Visiting Archaeological Sites & Museums in Virginia

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Archaeology Sites in Virginia

Colonial Williamsburg

Reconstructed street and tavern in Colonial Williamsburg. © Humberto Moreno - Wikimedia The first reconstructions of Colonial Williamsburg were carried out in the 1920s, today this is one of the biggest living history projects in the US and is a major tourist attraction in the area. This 122 hectare historical area has many restored buildings from the 17th century and more recent reconstructions to allow visitors to experience the capital of colonial Virginia. Costumed employees work on three main streets to create an atmosphere and circumstances of 18th-century America. Visitors are free to wander the streets, but charges apply for entering historic buildings, such as the courthouse a well as various taverns and shops.[Website]


Historic Jamestowne

An aerial photograph over Historic Jamestown Island in Virginia. © Jamestown Rediscovery Foundation Historic Jamestowne was the first permanent English settlement in America. Open throughout the year, visitors can tour recent excavations of James Fort and principal buildings, and get to see some of the best of over two million excavated artefacts now on display in the Archaearium museum. A number of churches have stood on the site. The foundations of the third church, which was also housed the first representative assembly of English North America, can be seen beneath the floor of the twentieth century Memorial Church building. [Website]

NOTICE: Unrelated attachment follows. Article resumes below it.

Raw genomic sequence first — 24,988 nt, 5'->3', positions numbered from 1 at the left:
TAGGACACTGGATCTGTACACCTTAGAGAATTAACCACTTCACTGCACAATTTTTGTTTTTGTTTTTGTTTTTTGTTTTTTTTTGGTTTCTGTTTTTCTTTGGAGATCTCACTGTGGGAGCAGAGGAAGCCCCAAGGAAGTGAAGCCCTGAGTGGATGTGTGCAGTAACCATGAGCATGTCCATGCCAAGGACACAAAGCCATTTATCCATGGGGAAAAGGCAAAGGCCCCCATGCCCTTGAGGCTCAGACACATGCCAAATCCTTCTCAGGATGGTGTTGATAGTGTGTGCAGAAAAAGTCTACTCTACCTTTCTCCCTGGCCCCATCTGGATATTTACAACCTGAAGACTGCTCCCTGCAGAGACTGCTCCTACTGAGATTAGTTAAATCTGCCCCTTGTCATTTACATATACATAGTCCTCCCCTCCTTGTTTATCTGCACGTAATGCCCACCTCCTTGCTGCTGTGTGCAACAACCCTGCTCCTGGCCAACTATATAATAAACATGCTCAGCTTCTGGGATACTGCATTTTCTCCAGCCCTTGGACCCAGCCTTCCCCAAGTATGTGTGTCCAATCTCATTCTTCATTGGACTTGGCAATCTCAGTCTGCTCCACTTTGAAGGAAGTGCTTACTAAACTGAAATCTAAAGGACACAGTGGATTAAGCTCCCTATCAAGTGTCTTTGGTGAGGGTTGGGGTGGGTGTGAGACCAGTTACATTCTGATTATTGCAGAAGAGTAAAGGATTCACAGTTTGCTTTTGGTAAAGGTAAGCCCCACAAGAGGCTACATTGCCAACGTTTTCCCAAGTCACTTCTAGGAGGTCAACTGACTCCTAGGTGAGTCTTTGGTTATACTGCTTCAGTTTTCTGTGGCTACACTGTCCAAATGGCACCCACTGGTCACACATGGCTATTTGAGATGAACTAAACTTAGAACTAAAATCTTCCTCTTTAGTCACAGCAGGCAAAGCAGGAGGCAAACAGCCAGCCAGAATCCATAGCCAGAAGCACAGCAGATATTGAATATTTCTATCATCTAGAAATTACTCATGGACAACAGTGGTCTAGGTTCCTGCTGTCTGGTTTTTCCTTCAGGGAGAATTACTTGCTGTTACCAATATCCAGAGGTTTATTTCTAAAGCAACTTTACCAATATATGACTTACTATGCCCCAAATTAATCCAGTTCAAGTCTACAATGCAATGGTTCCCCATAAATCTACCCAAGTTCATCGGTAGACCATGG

Historic Yorktown & Battlefield

The Yorktown Battlefield, where American independence was won. Yorktown is a picturesque and historic waterside town, which played a pivotal role in winning the American Revolution War (also known as the American War of Independence) for the North American colonies against Great Britain. For it was here that General Cornwallis surrendered to General George Washington in October 1781. On the edge of the town is the Yorktown Battlefield and Visitor Center, from where you can take tours of the battlefields, Washington’s Headquarters, the Yorktown Victory Monument, and the Moore House where surrender terms were negotiated. [Website]
 

Archaeology Museums in Virginia

Chrysler Museum of Art (Norfolk)

The Chrysler Museum of Art is a museum in the Ghent District of Norfolk. Over 30,000 objects represent some 5,000 years of World history. Contemporary and modern American and European arts make up the core of the Chrysler Museum of Art’s collection, but it also has artefects from the ancient world, Asia, Africa, and Pre-Columbian America (notably a large collection of Maya ceramics) that are well worth seeing. About a third of the museum’s collection is made up of glass objects, spanning 3,000 years – making this one of the largest collections of glass in the World. The museum is open everyday of the week except Mondays, and general admission is free of charge. [Website]


Virginia Museum of Fine Arts (Richmond)

Virginia Museum of Fine Arts on the Boulevard in Richmond © Jim - Wikimedia With over 33,000 art objects, the Virginia Museum of Fine arts prides itself in having something in its collection from every major culture in the World. A collection of 50 paintings owned by local judge John Barton Payne formed the founding collection of the Museum. Since then the museum has grown rapidly, with an increasingly diverse collection being housed in an ever growing institution. The collection has a large collection of African artefacts, ancient art including Egyptian, Greek, Etruscan, Roman and Byzantine, as well as ancient American and South Asian arts. The museum is open throughout the year and is free to visit. [Website]
 

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